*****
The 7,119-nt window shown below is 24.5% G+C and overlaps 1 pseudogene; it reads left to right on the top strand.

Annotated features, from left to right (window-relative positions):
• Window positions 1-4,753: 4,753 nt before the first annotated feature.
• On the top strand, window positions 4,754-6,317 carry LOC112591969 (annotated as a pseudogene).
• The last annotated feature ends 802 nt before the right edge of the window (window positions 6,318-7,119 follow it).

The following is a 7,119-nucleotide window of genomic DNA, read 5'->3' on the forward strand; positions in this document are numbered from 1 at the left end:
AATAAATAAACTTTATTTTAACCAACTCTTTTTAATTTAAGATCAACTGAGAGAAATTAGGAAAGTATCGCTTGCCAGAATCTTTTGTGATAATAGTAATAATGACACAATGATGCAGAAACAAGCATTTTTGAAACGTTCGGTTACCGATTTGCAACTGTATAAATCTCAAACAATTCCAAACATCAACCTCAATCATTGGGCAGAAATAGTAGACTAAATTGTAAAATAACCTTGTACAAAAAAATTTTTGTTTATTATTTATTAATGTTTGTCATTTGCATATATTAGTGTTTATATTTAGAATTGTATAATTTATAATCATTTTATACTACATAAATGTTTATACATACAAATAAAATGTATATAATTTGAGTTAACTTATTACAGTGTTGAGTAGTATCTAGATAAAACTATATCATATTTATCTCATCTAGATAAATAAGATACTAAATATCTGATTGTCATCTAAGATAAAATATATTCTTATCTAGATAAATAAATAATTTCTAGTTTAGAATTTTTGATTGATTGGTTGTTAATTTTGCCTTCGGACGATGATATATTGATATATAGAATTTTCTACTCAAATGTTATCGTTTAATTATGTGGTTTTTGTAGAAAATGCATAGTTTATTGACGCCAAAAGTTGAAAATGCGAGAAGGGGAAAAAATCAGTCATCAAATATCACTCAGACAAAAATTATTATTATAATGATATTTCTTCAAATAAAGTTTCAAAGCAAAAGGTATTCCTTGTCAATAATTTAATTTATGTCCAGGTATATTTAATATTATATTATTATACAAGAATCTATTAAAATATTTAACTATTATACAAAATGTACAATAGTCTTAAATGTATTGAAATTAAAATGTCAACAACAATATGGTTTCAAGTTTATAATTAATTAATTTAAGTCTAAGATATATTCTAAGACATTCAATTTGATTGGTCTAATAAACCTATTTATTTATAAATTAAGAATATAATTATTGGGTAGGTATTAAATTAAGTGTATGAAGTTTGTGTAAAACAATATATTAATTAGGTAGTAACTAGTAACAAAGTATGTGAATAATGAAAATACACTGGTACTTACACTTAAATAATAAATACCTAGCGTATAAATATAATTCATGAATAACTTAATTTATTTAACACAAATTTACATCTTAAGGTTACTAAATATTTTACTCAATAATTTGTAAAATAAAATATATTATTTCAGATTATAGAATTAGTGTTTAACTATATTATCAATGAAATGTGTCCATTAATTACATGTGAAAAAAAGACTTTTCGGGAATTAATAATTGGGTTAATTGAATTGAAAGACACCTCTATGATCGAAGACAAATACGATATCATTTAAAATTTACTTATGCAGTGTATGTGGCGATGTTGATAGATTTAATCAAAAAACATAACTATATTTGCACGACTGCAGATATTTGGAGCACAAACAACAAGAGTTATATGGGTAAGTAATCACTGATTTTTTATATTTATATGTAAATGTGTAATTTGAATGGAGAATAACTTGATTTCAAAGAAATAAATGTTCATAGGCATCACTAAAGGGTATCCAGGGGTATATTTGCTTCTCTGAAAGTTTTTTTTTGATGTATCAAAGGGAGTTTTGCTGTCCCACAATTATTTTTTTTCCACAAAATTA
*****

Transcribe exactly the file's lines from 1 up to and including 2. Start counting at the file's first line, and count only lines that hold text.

The 7,119-nt window shown below is 24.5% G+C and overlaps 1 pseudogene; it reads left to right on the top strand.

Annotated features, from left to right (window-relative positions):